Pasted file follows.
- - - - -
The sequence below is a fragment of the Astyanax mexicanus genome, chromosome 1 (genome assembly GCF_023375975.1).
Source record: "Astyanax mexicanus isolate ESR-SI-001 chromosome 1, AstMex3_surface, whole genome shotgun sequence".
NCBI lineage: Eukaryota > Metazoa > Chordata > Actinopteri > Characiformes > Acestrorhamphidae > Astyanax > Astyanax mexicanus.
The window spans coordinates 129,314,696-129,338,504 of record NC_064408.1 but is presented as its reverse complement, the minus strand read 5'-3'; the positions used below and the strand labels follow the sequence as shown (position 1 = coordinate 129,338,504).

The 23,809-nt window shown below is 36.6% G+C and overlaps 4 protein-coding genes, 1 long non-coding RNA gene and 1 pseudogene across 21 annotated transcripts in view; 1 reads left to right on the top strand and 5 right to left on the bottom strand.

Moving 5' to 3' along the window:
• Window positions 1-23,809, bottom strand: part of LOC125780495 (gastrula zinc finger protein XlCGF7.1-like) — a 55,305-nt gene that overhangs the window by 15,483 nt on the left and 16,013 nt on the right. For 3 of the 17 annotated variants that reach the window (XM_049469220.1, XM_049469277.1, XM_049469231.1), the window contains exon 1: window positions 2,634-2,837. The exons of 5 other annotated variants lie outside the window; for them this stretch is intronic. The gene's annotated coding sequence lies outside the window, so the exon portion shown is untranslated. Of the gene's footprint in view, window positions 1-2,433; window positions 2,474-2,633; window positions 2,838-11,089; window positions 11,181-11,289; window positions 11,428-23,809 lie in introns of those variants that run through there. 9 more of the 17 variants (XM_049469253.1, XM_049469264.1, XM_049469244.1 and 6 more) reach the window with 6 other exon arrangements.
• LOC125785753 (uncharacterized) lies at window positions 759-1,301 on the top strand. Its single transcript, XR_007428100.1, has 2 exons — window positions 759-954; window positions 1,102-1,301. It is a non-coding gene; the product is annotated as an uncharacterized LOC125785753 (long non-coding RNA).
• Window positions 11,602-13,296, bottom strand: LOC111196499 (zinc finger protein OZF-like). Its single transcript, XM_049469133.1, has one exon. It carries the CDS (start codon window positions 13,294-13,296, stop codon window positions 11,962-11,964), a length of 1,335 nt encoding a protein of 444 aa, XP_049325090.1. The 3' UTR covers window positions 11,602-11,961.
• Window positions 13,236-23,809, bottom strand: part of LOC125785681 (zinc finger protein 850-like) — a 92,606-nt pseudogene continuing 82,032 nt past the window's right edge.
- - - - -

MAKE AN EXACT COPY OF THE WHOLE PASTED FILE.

The sequence below is a fragment of the Astyanax mexicanus genome, chromosome 1 (genome assembly GCF_023375975.1).
Source record: "Astyanax mexicanus isolate ESR-SI-001 chromosome 1, AstMex3_surface, whole genome shotgun sequence".
NCBI lineage: Eukaryota > Metazoa > Chordata > Actinopteri > Characiformes > Acestrorhamphidae > Astyanax > Astyanax mexicanus.
The window spans coordinates 129,314,696-129,338,504 of record NC_064408.1 but is presented as its reverse complement, the minus strand read 5'-3'; the positions used below and the strand labels follow the sequence as shown (position 1 = coordinate 129,338,504).

The 23,809-nt window shown below is 36.6% G+C and overlaps 4 protein-coding genes, 1 long non-coding RNA gene and 1 pseudogene across 21 annotated transcripts in view; 1 reads left to right on the top strand and 5 right to left on the bottom strand.

Moving 5' to 3' along the window:
• Window positions 1-23,809, bottom strand: part of LOC125780495 (gastrula zinc finger protein XlCGF7.1-like) — a 55,305-nt gene that overhangs the window by 15,483 nt on the left and 16,013 nt on the right. For 3 of the 17 annotated variants that reach the window (XM_049469220.1, XM_049469277.1, XM_049469231.1), the window contains exon 1: window positions 2,634-2,837. The exons of 5 other annotated variants lie outside the window; for them this stretch is intronic. The gene's annotated coding sequence lies outside the window, so the exon portion shown is untranslated. Of the gene's footprint in view, window positions 1-2,433; window positions 2,474-2,633; window positions 2,838-11,089; window positions 11,181-11,289; window positions 11,428-23,809 lie in introns of those variants that run through there. 9 more of the 17 variants (XM_049469253.1, XM_049469264.1, XM_049469244.1 and 6 more) reach the window with 6 other exon arrangements.
• LOC125785753 (uncharacterized) lies at window positions 759-1,301 on the top strand. Its single transcript, XR_007428100.1, has 2 exons — window positions 759-954; window positions 1,102-1,301. It is a non-coding gene; the product is annotated as an uncharacterized LOC125785753 (long non-coding RNA).
• Window positions 11,602-13,296, bottom strand: LOC111196499 (zinc finger protein OZF-like). Its single transcript, XM_049469133.1, has one exon. It carries the CDS (start codon window positions 13,294-13,296, stop codon window positions 11,962-11,964), a length of 1,335 nt encoding a protein of 444 aa, XP_049325090.1. The 3' UTR covers window positions 11,602-11,961.
• Window positions 13,236-23,809, bottom strand: part of LOC125785681 (zinc finger protein 850-like) — a 92,606-nt pseudogene continuing 82,032 nt past the window's right edge.